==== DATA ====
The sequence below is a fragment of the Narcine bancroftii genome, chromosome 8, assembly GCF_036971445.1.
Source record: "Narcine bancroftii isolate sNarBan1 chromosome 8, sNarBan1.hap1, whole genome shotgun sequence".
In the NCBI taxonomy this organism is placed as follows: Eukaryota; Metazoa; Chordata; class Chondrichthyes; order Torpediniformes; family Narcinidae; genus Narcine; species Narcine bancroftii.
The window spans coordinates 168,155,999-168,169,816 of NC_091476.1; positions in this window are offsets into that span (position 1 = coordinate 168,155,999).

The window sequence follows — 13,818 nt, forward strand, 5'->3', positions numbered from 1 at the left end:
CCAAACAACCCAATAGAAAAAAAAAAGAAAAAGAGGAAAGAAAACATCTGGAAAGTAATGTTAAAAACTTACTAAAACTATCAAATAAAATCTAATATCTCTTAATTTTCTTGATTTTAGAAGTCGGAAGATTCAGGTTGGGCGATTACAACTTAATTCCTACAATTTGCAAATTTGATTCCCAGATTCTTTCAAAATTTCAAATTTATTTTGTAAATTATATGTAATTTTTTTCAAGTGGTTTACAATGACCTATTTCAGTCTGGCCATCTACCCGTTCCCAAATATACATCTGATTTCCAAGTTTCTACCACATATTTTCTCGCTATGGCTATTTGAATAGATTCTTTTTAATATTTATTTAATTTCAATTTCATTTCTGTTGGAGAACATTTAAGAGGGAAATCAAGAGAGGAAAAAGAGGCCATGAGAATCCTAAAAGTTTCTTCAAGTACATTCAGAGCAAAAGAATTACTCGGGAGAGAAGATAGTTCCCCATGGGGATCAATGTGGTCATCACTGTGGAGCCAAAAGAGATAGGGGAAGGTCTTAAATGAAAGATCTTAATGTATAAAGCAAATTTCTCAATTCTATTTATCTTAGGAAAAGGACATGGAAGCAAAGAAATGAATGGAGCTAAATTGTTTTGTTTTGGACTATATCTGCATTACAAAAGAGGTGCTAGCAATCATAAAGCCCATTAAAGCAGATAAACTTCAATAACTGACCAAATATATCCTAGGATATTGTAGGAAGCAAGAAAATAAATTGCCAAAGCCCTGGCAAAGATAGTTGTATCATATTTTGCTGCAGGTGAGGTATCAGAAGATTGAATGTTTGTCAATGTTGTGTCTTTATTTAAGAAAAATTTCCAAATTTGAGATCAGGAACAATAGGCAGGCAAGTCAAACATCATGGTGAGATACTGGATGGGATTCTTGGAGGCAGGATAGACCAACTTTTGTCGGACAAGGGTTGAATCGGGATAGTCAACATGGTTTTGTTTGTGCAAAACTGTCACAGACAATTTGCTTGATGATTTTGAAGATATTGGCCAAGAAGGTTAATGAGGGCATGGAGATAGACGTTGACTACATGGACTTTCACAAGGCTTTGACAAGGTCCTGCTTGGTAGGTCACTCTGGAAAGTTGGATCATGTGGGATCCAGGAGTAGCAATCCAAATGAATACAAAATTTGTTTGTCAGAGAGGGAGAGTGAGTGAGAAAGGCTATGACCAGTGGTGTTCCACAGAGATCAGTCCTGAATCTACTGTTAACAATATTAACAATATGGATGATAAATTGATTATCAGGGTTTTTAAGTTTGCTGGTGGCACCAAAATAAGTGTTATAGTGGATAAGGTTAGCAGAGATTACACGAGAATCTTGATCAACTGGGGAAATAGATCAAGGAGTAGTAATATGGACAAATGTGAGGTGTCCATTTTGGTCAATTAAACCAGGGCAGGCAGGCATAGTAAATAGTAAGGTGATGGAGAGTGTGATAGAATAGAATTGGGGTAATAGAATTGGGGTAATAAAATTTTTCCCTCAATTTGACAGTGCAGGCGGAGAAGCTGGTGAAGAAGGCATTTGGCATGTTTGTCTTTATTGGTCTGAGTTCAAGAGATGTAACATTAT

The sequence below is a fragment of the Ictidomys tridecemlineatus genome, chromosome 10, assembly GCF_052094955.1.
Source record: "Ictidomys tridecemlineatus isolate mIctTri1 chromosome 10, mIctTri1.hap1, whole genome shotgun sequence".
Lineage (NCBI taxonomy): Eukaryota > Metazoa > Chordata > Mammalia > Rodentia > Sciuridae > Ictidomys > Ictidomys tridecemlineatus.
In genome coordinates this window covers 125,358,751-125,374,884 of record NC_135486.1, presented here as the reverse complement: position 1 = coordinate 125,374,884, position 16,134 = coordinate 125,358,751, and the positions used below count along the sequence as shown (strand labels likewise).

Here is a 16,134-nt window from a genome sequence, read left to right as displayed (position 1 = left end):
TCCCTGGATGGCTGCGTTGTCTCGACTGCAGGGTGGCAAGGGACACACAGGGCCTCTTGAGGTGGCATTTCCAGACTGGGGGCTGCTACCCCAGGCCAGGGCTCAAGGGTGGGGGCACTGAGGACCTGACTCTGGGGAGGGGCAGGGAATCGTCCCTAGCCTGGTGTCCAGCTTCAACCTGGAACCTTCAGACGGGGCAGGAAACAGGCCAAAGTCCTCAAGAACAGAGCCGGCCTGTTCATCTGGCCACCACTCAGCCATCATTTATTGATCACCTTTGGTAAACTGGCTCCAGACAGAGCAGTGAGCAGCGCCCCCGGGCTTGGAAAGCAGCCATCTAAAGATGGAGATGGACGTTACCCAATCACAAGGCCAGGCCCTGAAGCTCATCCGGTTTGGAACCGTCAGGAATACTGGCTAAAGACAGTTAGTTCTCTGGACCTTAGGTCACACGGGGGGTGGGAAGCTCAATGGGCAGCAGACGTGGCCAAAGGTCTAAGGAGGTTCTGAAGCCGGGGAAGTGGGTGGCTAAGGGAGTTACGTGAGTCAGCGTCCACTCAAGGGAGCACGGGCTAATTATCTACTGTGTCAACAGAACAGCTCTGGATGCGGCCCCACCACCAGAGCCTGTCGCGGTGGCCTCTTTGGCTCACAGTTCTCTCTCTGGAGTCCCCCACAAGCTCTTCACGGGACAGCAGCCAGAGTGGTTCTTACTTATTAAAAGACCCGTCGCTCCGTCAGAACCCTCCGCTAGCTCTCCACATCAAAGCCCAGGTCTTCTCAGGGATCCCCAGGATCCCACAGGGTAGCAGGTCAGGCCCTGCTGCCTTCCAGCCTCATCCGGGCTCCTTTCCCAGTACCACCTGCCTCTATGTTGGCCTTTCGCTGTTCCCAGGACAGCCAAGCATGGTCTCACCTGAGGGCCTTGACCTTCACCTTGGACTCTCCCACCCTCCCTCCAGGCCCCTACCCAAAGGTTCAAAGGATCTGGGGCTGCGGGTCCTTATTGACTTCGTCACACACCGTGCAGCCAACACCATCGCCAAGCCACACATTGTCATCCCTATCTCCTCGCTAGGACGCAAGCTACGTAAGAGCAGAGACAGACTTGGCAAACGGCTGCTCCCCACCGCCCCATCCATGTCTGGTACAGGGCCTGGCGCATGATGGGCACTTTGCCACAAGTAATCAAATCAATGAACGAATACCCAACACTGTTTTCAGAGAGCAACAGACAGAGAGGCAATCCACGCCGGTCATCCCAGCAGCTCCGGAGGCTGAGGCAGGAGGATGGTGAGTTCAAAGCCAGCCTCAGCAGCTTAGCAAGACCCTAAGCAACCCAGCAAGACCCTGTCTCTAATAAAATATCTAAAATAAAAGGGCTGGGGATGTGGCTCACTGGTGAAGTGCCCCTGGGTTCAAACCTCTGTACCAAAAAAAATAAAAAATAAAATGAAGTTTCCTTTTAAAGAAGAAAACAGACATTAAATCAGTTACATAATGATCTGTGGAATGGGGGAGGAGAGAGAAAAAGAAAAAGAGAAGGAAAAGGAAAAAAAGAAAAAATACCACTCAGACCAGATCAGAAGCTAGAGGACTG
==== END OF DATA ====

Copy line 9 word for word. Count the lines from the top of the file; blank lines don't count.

Lineage (NCBI taxonomy): Eukaryota > Metazoa > Chordata > Mammalia > Rodentia > Sciuridae > Ictidomys > Ictidomys tridecemlineatus.